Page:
Selective changes in white matter integrity in MCI and older adults with cognitive complaints

Center for Neuroimaging, Department of Radiology and Imaging Sciences, Indiana University School of Medicine, Indianapolis, IN, USA.
Biochimica et Biophysica Acta (Impact Factor: 4.66). 08/2011; 1822(3):423-30. DOI: 10.1016/j.bbadis.2011.08.002
Source: PubMed


White matter changes measured using diffusion tensor imaging have been reported in Alzheimer's disease and amnestic mild cognitive impairment, but changes in earlier pre-mild cognitive impairment stages have not been fully investigated.
In a cross-sectional analysis, older adults with mild cognitive impairment (n=28), older adults with cognitive complaints but without psychometric impairment (n=29) and healthy controls (n=35) were compared. Measures included whole-brain diffusion tensor imaging, T1-weighted structural magnetic resonance imaging, and neuropsychological assessment. Diffusion images were analyzed using Tract-Based Spatial Statistics. Voxel-wise fractional anisotropy and mean, axial, and radial diffusivities were assessed and compared between groups. Significant tract clusters were extracted in order to perform further region of interest comparisons. Brain volume was estimated using FreeSurfer based on T1 structural images.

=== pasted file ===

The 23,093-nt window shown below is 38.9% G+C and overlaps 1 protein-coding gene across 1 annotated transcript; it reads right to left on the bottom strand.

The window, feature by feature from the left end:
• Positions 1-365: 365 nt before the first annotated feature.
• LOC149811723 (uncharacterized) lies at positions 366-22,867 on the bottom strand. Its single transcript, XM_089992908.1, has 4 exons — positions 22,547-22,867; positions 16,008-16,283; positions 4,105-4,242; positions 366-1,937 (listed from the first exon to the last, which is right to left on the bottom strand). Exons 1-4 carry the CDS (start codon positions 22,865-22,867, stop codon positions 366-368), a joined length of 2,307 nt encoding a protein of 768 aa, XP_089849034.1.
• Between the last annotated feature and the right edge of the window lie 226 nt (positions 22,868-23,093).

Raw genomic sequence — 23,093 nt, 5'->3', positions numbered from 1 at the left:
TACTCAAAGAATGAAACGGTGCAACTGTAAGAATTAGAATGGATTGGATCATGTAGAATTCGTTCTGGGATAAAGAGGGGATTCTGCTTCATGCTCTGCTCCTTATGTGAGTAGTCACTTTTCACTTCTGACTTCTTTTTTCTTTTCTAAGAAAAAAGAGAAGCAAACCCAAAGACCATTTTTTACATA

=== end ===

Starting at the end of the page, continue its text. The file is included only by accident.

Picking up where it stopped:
The mild cognitive impairment group showed lower fractional anisotropy and higher radial diffusivity than controls in bilateral parahippocampal white matter. When comparing extracted diffusivity measurements from bilateral parahippocampal white matter clusters, the cognitive complaint group had values that were intermediate to the mild cognitive impairment and healthy control groups. Group difference in diffusion tensor imaging measures remained significant after controlling for hippocampal atrophy. Across the entire sample, diffusion tensor imaging indices in parahippocampal white matter were correlated with memory function.
These findings are consistent with previous results showing changes in parahippocampal white matter in Alzheimer's disease and mild cognitive impairment compared to controls. The intermediate pattern found in the cognitive complaint group suggests the potential of diffusion tensor imaging to contribute to earlier detection of neurodegenerative changes during prodromal stages. This article is part of a Special Issue entitled: Imaging Brain Aging and Neurodegenerative disease.

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    • "Subjective cognitive complaint can be assessed by one [20] or multiple questions [60] Complaint relates to episodic memory that query for changes compared to one's own past abilities [61], to one's peers [35], or based upon a functional ability [62]. Different complaint questions may relate differently to objective cognitive performance [63] without comparable clinical significance. "